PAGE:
Cooking with ginger
Ginger has an unmistakable flavour that is spicy, sweet, fresh and spicy all at once. The root of the ginger plant is often used as a flavour enhancer in Asian cuisine. If you fry ginger, it loses its fresh tone but a strong aromatic flavour takes its place. Apart from being used in your dinner, ginger is also very suitable for making tea, for use in biscuits and cakes or for adding it with pieces of pear to your yoghurt. You can also buy gingerbeer and ginger jam in the supermarket.
What is ginger good for?
Ginger really offers a huge amount of healthy properties. It contains fibre and various vitamins and minerals that protect your body from inflammation. It helps against nausea and menstrual cramps, and it promotes the absorption of nutrients while helping to regulate insulin levels. It is no coincidence that ginger is popular with women who suffer from menopause complaints, rheumatism, menstrual complaints and, of course, with women who want to lose weight! Everyone who wants to be healthy uses a little ginger every day.
Because the benefits of ginger are so extensive, we use it in many of our teas. For example, it is in our Skintight to help you lose weight, in the Women's Pause to reduce menopause symptoms, in Make your bedrock to kick-start your sexual appetite and in the Bloody Hell to fight cramps and other menstrual complaints. And sometimes we use it because it just tastes so good. Like in our Tutti Frutti Ice Tea blend, for example. But... can you eat too much of it?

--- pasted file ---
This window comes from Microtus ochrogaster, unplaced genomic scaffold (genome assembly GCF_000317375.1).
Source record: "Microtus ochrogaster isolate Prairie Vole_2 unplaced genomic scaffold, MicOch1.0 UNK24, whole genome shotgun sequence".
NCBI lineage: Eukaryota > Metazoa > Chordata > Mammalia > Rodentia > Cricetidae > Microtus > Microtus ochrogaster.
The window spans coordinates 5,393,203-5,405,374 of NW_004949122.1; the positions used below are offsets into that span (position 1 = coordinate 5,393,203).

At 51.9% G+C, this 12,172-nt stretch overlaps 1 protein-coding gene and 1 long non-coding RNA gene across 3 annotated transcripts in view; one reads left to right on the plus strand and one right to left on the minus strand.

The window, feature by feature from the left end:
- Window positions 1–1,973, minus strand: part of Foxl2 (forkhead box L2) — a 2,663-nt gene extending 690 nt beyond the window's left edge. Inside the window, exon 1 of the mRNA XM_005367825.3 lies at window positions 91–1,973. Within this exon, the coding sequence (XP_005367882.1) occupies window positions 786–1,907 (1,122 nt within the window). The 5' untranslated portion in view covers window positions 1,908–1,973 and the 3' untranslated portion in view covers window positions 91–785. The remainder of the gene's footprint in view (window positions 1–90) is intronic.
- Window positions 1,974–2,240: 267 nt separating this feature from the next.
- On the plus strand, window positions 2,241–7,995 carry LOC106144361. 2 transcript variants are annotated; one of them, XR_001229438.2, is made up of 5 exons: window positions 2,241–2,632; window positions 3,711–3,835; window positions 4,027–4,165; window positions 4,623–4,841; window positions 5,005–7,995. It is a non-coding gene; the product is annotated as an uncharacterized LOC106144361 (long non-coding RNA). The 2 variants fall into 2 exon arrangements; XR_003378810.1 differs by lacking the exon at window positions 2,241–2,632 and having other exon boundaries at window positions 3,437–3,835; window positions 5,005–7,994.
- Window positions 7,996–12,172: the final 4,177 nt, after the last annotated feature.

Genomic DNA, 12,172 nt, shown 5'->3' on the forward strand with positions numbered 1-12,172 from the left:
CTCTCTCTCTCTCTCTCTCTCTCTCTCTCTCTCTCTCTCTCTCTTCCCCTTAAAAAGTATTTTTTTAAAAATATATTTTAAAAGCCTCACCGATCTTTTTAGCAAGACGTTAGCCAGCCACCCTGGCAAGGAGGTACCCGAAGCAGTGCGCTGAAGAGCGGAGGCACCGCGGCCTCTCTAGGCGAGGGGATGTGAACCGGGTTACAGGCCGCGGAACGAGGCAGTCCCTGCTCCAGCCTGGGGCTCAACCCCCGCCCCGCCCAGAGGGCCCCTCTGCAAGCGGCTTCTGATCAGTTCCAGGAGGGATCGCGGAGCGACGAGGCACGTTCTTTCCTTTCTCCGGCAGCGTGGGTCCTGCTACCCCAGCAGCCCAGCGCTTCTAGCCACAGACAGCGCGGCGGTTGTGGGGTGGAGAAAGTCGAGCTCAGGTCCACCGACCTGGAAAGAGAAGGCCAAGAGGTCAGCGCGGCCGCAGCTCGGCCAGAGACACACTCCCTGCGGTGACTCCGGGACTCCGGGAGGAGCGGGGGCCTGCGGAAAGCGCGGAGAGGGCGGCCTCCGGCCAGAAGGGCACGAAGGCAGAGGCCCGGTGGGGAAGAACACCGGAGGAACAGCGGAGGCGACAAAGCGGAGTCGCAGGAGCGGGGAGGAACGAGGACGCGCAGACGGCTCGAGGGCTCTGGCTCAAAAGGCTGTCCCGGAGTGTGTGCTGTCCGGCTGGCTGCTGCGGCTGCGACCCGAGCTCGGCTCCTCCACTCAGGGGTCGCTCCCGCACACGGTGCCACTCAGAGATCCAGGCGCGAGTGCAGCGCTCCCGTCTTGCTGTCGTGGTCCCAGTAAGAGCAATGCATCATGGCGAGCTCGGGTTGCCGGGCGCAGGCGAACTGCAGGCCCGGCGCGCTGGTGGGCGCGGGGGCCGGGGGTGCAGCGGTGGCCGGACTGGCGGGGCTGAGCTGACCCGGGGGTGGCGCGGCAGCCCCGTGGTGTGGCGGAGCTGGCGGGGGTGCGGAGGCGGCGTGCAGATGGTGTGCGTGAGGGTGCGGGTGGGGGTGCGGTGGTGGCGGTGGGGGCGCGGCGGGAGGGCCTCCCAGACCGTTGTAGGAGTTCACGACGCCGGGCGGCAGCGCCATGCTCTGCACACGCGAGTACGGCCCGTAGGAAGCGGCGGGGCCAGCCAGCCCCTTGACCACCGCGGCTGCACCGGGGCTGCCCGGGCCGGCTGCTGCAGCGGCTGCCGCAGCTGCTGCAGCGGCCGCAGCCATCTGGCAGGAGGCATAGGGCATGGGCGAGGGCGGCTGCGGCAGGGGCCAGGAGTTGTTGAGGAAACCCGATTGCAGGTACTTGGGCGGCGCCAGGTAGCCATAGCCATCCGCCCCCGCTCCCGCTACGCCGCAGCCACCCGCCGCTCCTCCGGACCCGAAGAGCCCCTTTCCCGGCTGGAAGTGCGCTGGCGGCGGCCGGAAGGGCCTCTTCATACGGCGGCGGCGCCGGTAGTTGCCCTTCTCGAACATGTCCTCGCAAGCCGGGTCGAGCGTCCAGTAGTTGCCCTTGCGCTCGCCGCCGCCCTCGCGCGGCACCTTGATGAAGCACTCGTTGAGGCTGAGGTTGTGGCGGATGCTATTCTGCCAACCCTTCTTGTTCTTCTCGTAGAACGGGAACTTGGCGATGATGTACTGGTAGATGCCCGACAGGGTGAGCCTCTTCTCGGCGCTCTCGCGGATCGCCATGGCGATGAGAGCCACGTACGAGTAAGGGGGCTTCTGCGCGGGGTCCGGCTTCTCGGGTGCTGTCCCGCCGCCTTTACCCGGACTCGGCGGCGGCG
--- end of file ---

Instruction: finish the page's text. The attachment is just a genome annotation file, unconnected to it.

Disadvantages of ginger
The answer is yes. As with anything else, ginger can also be harmful to your health. So don't overdo it. A small piece of fresh ginger or a small spoonful of ginger powder per day is really enough to reap the health benefits. Excessive consumption can cause problems with your stomach and/or intestines. It can cause dehydration symptoms and if you consume too much ginger, you may even become drowsy, dizzy or confused. There are even a few situations in which it is best to avoid ginger altogether.
When should you avoid ginger?
Ginger should be avoided if you suffer from gallstones as it increases stomach acid levels. Also, if you have a heart condition, you should be careful with ginger as it can increase the heart rate. Since ginger raises your body temperature, you should not use it if you have a fever. Furthermore, ginger is not suitable for people taking blood thinners and for pregnant or breastfeeding women. Do you doubt whether ginger is suitable for you? Always contact your GP or specialist.
Fresh ginger or ground ginger?
Don't worry, you won't overdose on ginger. After all, it has a very sharp flavour and is more likely to be good for you than bad. And after reading this blog, you will be much wiser. Ginger is not only available fresh, but also in other forms such as oil, powder and juice. The effects are basically the same but fresh ginger is still the best. It is a medicinal plant for a reason, so the more you process it, the less its medicinal effect will be.
Don't like the taste of ginger?
As mentioned, if you don't use too much of it, it offers nothing but benefits for most people. Would you like to enjoy the benefits but you are not so fond of the strong taste of ginger? Then drink our ginger-enriched teas. They are tasty and healthy. You can find a selection here.